MATTHEWS:  He‘s not a pol.

FINEMAN:  You can‘t put Orszag out there, you‘re right.

MATTHEWS:  Gates is not a pol.

HALPERIN:  A plan...

MATTHEWS:  Where are the pols in this administration, besides the president and the vice president?

HALPERIN:  I love Joe Biden, but a plan that‘s predicated on putting him out regularly to talk is a plan that‘s got a lot of risk.

MATTHEWS:  OK, well, let‘s get some—where...


MATTHEWS:  ... sharp shooters in this administration?

HALPERIN:  I think the issue on which...

MATTHEWS:  I have never seen...

HALPERIN:  ... they need it is the economy.

MATTHEWS:  ... an administration with so few politicians in it!

HALPERIN:  It‘s the economy.  It‘s the same problem Bush had.  Name Bush‘s three Treasury secretaries.  Go.  You‘ve got to have somebody in that job at a time like this who can speak like they‘re in a war for jobs for America.


FINEMAN:  By default...

HALPERIN:  Ed Rendell would be great.

FINEMAN:  By default, the president‘s doing it right now, and I think he likes doing it.  I think he‘s got to worry about that a little bit.  And I—you know, the standard conservative criticism is that he‘s too self-involved, et cetera.  I only take that halfway.  He‘s very good at what he does and he‘s showing how good he is at this...

MATTHEWS:  OK, let‘s take...

FINEMAN:  ... kind of courtroom situation, but he can‘t do it all on his own.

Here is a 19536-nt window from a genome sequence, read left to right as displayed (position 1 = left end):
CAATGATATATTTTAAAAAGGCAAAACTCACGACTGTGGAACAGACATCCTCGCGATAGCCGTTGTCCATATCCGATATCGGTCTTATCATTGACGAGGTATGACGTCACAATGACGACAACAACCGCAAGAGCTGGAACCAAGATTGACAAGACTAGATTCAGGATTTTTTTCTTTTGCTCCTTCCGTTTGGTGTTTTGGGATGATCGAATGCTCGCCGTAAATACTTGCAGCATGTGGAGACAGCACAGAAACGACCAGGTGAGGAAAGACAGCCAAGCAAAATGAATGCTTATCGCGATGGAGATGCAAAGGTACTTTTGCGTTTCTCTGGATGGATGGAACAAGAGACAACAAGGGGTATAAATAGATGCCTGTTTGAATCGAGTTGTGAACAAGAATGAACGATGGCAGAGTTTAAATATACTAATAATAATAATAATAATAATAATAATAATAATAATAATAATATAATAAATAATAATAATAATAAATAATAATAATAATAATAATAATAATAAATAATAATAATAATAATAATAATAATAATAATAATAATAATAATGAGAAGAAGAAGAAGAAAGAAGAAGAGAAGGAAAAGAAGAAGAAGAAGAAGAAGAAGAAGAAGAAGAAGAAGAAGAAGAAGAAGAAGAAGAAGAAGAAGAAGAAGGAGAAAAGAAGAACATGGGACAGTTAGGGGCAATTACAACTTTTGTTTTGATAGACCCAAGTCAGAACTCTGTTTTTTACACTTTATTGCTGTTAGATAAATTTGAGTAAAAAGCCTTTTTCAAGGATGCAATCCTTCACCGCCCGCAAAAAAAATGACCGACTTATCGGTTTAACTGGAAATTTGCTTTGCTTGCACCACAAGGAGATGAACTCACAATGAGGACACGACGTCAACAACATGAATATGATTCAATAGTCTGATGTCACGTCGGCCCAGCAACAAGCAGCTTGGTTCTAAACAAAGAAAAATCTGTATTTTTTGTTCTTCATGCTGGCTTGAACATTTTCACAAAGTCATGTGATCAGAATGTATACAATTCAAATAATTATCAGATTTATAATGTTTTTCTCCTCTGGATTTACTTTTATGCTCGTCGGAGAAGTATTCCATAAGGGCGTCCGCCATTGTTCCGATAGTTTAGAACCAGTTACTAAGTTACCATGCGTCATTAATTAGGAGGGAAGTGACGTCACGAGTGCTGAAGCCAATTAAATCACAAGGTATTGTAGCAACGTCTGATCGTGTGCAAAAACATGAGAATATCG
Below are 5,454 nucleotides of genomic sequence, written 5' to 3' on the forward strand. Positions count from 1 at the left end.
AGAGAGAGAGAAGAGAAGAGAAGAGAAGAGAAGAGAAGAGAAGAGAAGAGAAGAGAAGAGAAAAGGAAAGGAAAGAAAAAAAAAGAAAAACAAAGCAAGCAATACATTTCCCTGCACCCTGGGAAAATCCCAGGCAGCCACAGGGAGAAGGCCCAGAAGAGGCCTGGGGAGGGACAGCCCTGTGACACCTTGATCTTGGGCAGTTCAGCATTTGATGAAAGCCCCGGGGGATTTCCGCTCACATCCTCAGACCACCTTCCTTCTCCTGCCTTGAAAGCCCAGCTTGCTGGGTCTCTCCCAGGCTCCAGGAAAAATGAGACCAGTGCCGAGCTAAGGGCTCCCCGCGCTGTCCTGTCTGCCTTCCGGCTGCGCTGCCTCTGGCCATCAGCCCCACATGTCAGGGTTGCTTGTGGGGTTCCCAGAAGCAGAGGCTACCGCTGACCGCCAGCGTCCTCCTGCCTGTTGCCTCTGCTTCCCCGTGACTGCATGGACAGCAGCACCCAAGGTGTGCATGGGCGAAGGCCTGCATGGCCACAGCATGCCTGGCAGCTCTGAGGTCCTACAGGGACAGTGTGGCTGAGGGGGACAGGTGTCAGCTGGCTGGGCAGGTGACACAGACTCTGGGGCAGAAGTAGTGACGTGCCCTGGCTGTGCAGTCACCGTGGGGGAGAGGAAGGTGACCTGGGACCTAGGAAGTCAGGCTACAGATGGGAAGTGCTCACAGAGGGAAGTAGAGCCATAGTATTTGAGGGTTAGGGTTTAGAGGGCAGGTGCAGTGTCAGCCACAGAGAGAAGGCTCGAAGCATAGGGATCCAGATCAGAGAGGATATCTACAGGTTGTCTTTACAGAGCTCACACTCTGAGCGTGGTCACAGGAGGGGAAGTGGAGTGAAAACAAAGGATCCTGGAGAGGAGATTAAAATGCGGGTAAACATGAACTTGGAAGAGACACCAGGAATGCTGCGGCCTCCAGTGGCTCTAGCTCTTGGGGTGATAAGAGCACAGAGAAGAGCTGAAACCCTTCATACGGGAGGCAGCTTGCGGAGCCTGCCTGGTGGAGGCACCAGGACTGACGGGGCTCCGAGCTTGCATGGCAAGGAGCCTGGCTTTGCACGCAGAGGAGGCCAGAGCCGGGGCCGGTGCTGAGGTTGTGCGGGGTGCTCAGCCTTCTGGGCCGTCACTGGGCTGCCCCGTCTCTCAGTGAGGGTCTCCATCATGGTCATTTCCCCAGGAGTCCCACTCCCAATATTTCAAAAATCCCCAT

MATTHEWS:  OK, here he is.  Let‘s take a look at the president here, hitting Wall Street today.  Let‘s listen.


OBAMA:  I‘m announcing a proposal to take $30 billion of the money

that was repaid by Wall Street banks, now that they‘re back on their feet -

take that $30 billion and use it to create a new small business lending fund that will provide capital for community banks on Main Street.  You combine it with my proposal back in December to continue waiving fees and increasing guarantees for SBA-backed loans, all this will help small banks do even more of what our economy needs, and that‘s ensure that small businesses are once again the engine of job growth in America.  I‘m convinced we can make that happen.



MATTHEWS:  It‘s a very small percentage of our GDP, that $30 billion, by the way.

FINEMAN:  Yes, as you were...

MATTHEWS:  A small thing.

FINEMAN:  As you were pointing out, the law has to be—I think the Republicans...

MATTHEWS:  Yes, he‘s got to change the law.

FINEMAN:  ... are right.  The law has to be changed to do that.  But if I‘m Obama and I‘m thinking the way I think Axelrod and company are thinking...

MATTHEWS:  Tactically.

FINEMAN:  ... they‘re saying, Do it.  Make the Republicans vote for it.